Last night's unexpected API builds kneejerked prices lower but a weaker dollar helped levitate WTI/RBOB into the DOE print. While tropical depression Cindy may have affected the data, DOE reports a small build in crude (expectations for a draw) but all eyes were on gasoline which drew 894k, well below API's build levels and expectation of no change. Production in the Lower 48 fell 55k b/d - the biggest drop since Aug 2016 (likely impacted by Cindy).
- Crude +851k (-2.25mm exp)
- Cushing -678k
- Gasoline +1.351mm (unch exp)
- Distillates +678k (+350k exp)
- Crude +118k (-2.25mm exp)
- Cushing -297k (-600k exp)
- Gasoline -894k (unch exp)
- Distillates -223k (+934k exp)
Figures will be tricky to interpret because of impact from tropical depression Cindy, and notably the Colonial Pipeline shipping demand fell to its lowest level in six years indicating the East Coast is well-supplied and the economics to ship from the Gulf Coast are unattractive.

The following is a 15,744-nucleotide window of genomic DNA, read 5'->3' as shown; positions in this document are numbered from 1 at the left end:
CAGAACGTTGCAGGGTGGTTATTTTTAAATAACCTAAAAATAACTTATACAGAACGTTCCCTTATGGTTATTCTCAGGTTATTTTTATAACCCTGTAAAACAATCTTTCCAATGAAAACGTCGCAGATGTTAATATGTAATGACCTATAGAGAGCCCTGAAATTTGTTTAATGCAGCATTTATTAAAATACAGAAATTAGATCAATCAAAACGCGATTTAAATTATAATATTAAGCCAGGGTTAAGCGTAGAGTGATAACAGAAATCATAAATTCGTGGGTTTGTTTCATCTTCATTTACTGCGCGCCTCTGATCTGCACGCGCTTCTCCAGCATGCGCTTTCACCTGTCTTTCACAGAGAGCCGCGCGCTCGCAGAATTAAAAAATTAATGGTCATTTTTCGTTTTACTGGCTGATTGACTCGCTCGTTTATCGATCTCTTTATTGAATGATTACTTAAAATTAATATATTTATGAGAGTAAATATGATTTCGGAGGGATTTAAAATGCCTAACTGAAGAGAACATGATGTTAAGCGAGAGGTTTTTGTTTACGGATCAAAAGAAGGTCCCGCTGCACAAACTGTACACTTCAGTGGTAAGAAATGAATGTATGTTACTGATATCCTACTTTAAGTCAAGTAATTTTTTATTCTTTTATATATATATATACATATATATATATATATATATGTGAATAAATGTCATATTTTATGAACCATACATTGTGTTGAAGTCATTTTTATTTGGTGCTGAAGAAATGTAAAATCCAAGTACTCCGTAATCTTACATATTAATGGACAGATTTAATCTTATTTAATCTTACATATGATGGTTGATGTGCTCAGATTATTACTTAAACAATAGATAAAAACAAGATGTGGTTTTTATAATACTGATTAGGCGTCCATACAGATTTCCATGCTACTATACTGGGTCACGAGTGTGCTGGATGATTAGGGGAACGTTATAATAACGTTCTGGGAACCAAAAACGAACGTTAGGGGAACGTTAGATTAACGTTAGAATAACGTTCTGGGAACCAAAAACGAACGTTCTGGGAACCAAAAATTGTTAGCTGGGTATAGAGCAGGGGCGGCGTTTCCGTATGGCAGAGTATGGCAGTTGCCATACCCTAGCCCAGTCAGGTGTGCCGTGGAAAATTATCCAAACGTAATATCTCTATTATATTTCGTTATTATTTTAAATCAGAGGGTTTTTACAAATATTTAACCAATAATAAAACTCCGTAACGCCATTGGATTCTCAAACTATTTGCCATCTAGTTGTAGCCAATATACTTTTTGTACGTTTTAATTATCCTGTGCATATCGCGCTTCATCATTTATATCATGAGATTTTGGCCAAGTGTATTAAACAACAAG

The levels are de minimus for sure...but enough to spike WTI/RBOB withg their extreme positioning...
As Bloomberg's Javier Blas notes, forget about crude oil, look at gasoline. The glut in crude appears to be shifting into products as refiners run their plants at record pace. As the 10-year seasonal chart below shows, U.S. gasoline stocks remain above the highest level for this time of the year.
But demand for gasoline continues to slide - very unseasonally...
Tropical Depression Cindy will likely have had some impact on U.S. oil production last week, as Bloomberg's Brad Gilbert notes that shutting in about 3 percent of the most recently reported lower 48 production number on 06/21 and 06/22. That being said, the impact should still be small and against increasing production, lower 48 production this weeks looks like it could drop by about 60,000 barrels a day as a result.
And it did - Lower 48 Production fell 55k b/d last week - the biggest drop since Aug 2016...
A tumbling dollar (on more comments from Sintra this morning) helpe rejuvenate WTI/RBOB prices overnight and while the initial algo reactrion was to kneejerk lower, prices are rising back to pre-API levels...
“We think the oil price will continue to range trade from $40/bbl to $55/bbl for the foreseeable future,” says James Butterfill, head of investments and research at ETF Securities. “It doesn’t surprise me that the oil price is starting to stabilize now as it’s close to our lower end of $40 a barrel”